Play Cocktail Jazz Piano in 3 Steps
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Does your cocktail jazz piano playing sound a little basic and limited? Do you want to learn how to play cocktail piano like a pro? With these 3 easy steps you’ll be able to play cocktail piano just like a seasoned professional:
- Learn the melody
- Learn chord shells
- Harmonize the melody on top of chord shells
This simple approach is so easy to learn and can be applied to virtually any song! We will be applying this method to the tune “The Way You Look Tonight,” the most famous version (and Jonny’s favorite) is by Frank Sinatra. Let’s start by learning the melody!
Step 1: Cocktail Jazz Piano: Melody
The first (and most important) step to learning any song is to start with the melody. The melody is the part of the song you sing, and is what makes every song unique and easy to identify. You can follow along with our Smartsheet to practice at different tempos, or change the key if you like. Here’s the melody for the first phrase of the tune:
One of the things Jonny likes best about this tune is that the melody uses all the notes from C Major (no black keys!). Spend some time practicing this melody so that you feel very comfortable playing it: we will be adding harmony later! Next, let’s look at using chord shells to enhance your cocktail jazz piano playing.
Step 2: Chord Shells
The typical approach a lot of pianists use when playing cocktail piano is to play the melody while arpeggiating the chords underneath. There’s nothing wrong with this approach, but it does sound a little basic and is quite limited in its scope. By using chord shells instead, you will free your left hand up to play more interesting rhythmic and harmonic ideas and you won’t feel trapped by playing arpeggios throughout the whole song. We are going to break up the phrase into three segments, starting with segment 1:
As you can see, a chord shell is the building block of any chord, using only the root, 3rd, and 7th. These three notes are the only ones you need to hear the harmony; all the other notes in a chord serve to add color and depth. Play each chord slowly, and notice that your left hand doesn’t have to move very much! One of the best things about chord shells is that each shell is a half or whole step away. Jonny loves how easy they are to play! Next, let’s look at segment 2:
Play through each of these the same way you did through segment 1. This segment is a walk down segment because each chord shell moves down by a half or whole step. Pretty cool right? You’ll see how good these sound once we add roots to each chord in the next section. Before that, let’s finish up with segment 3:
This one is easy! The last two chord shells use 4ths: E to A and F to B.
If you want to learn more about chord shells, check out our Play Piano Lead Sheets with Shells & Guide Tones course.
Once you have all three segments down, let’s move on to adding bass notes.
ADDING BASS NOTES
Just like with chord shells, we are going to break up the phrase into three segments. Start by playing the root of each chord followed by the chord shell as you work through each segment:
Pay attention to how the segments fit together: 2 follows 1 and 3 follows 2, but after segment 3 segment 1 repeats. Practice this until you can play it comfortably, and remember to use the Smartsheet if you want to follow along!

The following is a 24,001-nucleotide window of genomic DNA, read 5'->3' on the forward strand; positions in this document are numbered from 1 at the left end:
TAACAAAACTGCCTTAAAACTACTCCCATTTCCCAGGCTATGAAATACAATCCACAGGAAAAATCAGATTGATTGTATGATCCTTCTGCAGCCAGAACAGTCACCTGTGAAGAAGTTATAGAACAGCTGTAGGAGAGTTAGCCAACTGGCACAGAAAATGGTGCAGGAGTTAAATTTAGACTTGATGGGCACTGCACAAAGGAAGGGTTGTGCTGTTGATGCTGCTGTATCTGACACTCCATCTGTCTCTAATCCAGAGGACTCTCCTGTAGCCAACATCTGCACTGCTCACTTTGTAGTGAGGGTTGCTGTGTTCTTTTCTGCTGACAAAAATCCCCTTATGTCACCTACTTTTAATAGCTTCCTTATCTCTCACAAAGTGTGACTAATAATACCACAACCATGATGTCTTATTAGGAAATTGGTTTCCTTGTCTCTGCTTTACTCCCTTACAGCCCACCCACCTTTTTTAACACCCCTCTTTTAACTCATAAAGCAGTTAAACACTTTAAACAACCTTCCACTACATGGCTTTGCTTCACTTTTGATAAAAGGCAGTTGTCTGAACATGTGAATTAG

Notice how gorgeous each of these sound with the bass notes? That’s one of Jonny’s favorite things about using chord shells. They are simple, easy to play, and beautiful! By alternating bass notes and chord shells, you are actually creating a moving tempo and groove that sounds fantastic for cocktail jazz piano. Next, let’s harmonize the melody.
Step 3: Harmonizing the Melody
There are a myriad of ways to harmonize melodies. You can use different intervals, harmonic substitutions, switch octaves, or use block chords. All these options are great, but hard to keep track of! You also have to practice each of them enough to be able to play melodies smoothly using them all. For this lesson, we will be using a simple way to harmonize that sounds beautiful and professional: harmonizing the melody using 6ths.
To find an interval of a 6th, start with the melody note and count down 6 notes. Remember to always count the starting note as 1! Here’s what the melody looks like harmonized:
Memorize the shape of a 6th in your right hand, as the feeling and distance between your pinky and thumb is the same no matter what notes you’re playing. Keep that feeling in your hand as you play the melody, and before you know it you’ll be playing a beautiful, harmonized melody like a seasoned pro!
Cocktail Jazz Piano: A Few Extra Things
If you want to add some more harmony and color to your left hand, you can play 7ths instead of just roots:
To find the 7th of a chord, play an octave and drop the top note down by one note. Alternate 7ths and chord shells for more color, and experiment with using 7ths and just roots to craft a left hand part that you love.
You can also improvise over this song using one scale: the gospel scale. The notes of this scale are C, D, Eb, E, G, and A and it works over all the chords. It’s an easy and fun way to personalize the song!
If you want to learn more about the gospel scale, check out our The Major Blues Scale (Gospel Scale) 1 and The Major Blues Scale (Gospel Scale) 2 courses.
If you want to dig in more to cocktail jazz piano playing, our Cocktail Jazz Piano Accompaniment 1 and Cocktail Jazz Piano Accompaniment 2 and The Way You Look At Me 1 and The Way You Look At Me 2 courses are a great place to start. The Way You Look At Me is a Jonny May original based on the tune we’ve been learning, The Way You Look Tonight.
Thanks for learning, and see you in the next Quick Tip.
Blog by Austin Byrd / Quick Tip by Jonny May
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